More controversy surrounds SeaWorld after court document reveal a group of SeaWorld shareholders accused the company's former CEO of making millions of dollars on "suspicious" insider sales of SeaWorld stock at the same time the award-winning documentary, Blackfish, was gaining public acclaim after it showed the sad plight of orcas held in captivity.
A rare Ganges river dolphin (also known as the South Asian river dolphin or susu) has reportedly been killed by poachers in a canal in Uttar Pradesh, India.
The poachers removed the dolphin and took it back to their village. Local authorities have subsequently arrested one person in connection with the incident.
WDC has received disturbing news this week regarding the illegal slaughter of dolphins in the coastal waters of Sri Lanka.
WDC is pleased to report that Olga Filatova, who has previously worked with WDC on its marine protected area programme, has been awarded one of the most prestigious honours in the marine conservation field. Olga has been named as a Pew Fellow, an award funded by the Pew Charitable Trusts - an independent non-profit, non-governmental organization that works to protect our shared environment and support scientific research.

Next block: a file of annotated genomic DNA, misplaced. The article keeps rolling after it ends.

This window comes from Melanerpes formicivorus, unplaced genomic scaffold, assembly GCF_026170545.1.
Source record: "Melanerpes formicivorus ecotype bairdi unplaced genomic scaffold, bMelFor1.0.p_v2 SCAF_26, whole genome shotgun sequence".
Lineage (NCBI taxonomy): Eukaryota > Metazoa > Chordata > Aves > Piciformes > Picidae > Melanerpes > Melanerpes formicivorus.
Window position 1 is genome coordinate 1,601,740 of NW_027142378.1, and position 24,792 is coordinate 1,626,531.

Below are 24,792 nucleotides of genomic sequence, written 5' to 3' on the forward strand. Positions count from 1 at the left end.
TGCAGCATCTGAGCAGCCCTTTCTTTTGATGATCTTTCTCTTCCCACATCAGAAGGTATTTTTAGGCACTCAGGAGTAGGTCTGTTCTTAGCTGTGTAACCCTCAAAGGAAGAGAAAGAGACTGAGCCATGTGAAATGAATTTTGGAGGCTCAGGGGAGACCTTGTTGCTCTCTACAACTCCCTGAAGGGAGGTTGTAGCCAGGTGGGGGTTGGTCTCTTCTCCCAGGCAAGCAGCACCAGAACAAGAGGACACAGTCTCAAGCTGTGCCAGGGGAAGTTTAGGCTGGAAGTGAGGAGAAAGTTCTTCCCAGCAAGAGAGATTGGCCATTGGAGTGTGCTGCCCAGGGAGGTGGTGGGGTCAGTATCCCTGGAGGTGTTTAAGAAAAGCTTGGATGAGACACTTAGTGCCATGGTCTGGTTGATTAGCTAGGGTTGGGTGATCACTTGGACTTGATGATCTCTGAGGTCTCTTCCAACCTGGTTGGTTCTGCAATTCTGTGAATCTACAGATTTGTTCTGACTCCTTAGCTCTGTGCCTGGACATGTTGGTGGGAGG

SeaWorld has announced that it is to stop the sale of fish food that visitors can then feed to the captive dolphins at its Orlando park. The Discovery Cove venue will now offer the public 10 minutes with the dolphins in groups at a cost of $15 per person instead.
One year after WDC exposed Norwegian whale meat illegally on sale at one of the world’s biggest food and agricultural fairs in Germany, the Berlin Public Prosecutor has ruled that Arne Roed, managing director of Ford Norge and Innovation Norway, the company responsible for the stand, must pay a fine of 1,000 EUR.
A tuna fisherman In the US has been charged with shooting at pilot whales from his boat with a World War II Mosin-Nagant rifle.
The accused, from Cape May, New Jersey has now been released on bail.
A whale shot with a bullet from the same type of rifle stranded on the shore and dies 100 miles northeast of Cape May in September 2011.
Around 200 pilot whales have stranded on a stretch of coastline in New Zealand that has become renowned as a trap for these creatures.
It is now thought that at least 140 of the whales have now died on the beach at Farewell Spit and rescue attempts continue in an attempt to refloat and save others according to New Zealand’s Department of Conservation.
A joint taskforce that includes WDC has launched a Code of Practice in Scotland to protect bottlenose dolphins near Aberdeen’s Harbour mouth, and provide guidance to vessels operating in the port.
Aberdeen is one of the best places in Europe to view dolphins and is one of WDC’s Shorewatch sites encouraging local volunteers to look out for and record vital data on whales and dolphins.